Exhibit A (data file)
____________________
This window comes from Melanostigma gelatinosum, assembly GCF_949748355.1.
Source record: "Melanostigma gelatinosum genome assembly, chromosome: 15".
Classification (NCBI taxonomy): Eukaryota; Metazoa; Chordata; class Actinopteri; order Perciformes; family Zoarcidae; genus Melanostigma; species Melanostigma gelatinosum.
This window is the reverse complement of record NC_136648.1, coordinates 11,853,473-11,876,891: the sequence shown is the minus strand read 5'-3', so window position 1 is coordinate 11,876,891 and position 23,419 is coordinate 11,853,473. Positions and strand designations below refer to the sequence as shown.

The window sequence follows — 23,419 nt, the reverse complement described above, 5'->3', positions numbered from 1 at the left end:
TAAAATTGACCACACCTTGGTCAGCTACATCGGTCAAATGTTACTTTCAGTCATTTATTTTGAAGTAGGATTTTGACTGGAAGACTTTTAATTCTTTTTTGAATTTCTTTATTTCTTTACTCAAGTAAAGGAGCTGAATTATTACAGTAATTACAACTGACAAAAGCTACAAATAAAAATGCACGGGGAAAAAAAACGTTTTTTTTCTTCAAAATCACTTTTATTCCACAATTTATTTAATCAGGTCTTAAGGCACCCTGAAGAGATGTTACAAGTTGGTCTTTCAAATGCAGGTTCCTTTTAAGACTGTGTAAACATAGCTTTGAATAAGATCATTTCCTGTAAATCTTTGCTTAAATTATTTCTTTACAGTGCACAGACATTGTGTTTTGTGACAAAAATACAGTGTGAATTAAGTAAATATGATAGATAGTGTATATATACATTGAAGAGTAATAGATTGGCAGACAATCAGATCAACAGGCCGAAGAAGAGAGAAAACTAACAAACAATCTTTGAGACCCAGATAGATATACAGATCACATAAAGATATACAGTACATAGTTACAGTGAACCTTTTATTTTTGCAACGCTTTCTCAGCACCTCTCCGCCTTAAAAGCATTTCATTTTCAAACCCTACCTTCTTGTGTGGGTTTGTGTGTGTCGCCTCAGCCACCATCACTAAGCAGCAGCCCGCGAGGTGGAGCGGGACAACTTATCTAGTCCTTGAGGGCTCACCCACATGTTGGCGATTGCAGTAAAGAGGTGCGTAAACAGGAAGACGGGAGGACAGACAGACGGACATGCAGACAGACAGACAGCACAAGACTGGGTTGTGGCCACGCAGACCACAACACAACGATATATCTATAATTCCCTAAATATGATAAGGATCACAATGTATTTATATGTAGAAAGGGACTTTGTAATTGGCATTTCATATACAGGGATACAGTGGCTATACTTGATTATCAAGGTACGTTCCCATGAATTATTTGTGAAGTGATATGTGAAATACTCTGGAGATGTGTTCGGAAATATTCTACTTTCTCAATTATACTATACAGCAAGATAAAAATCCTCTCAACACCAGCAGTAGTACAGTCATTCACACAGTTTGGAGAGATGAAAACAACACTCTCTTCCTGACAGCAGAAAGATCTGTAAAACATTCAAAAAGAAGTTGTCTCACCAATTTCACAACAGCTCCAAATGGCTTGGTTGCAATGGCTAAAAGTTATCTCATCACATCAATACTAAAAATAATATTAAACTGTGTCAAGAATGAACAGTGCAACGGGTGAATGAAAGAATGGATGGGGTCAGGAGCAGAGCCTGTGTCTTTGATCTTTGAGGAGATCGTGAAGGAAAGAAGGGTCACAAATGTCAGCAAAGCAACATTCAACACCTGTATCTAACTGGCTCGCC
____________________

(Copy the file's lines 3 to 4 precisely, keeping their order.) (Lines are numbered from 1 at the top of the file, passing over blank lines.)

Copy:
Classification (NCBI taxonomy): Eukaryota; Metazoa; Chordata; class Actinopteri; order Perciformes; family Zoarcidae; genus Melanostigma; species Melanostigma gelatinosum.
This window is the reverse complement of record NC_136648.1, coordinates 11,853,473-11,876,891: the sequence shown is the minus strand read 5'-3', so window position 1 is coordinate 11,876,891 and position 23,419 is coordinate 11,853,473. Positions and strand designations below refer to the sequence as shown.